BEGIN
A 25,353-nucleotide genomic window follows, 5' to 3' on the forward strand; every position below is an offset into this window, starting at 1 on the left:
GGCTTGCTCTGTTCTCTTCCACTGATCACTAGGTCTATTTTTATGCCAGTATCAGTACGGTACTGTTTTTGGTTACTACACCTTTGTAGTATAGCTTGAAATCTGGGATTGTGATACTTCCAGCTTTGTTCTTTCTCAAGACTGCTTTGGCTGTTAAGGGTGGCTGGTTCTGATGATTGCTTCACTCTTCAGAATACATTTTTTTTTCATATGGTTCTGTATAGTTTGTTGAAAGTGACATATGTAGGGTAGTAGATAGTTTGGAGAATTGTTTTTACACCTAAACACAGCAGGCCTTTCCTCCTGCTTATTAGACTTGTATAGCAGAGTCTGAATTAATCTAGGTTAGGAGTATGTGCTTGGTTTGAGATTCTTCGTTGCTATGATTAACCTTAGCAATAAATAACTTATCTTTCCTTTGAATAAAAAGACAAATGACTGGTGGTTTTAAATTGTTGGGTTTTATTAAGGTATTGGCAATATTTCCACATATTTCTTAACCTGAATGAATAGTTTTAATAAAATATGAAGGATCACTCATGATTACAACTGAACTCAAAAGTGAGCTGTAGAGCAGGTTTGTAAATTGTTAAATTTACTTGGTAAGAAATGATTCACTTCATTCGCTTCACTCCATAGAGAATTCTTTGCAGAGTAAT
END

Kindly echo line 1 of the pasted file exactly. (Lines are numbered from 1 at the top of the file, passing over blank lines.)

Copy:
A 25,353-nucleotide genomic window follows, 5' to 3' on the forward strand; every position below is an offset into this window, starting at 1 on the left: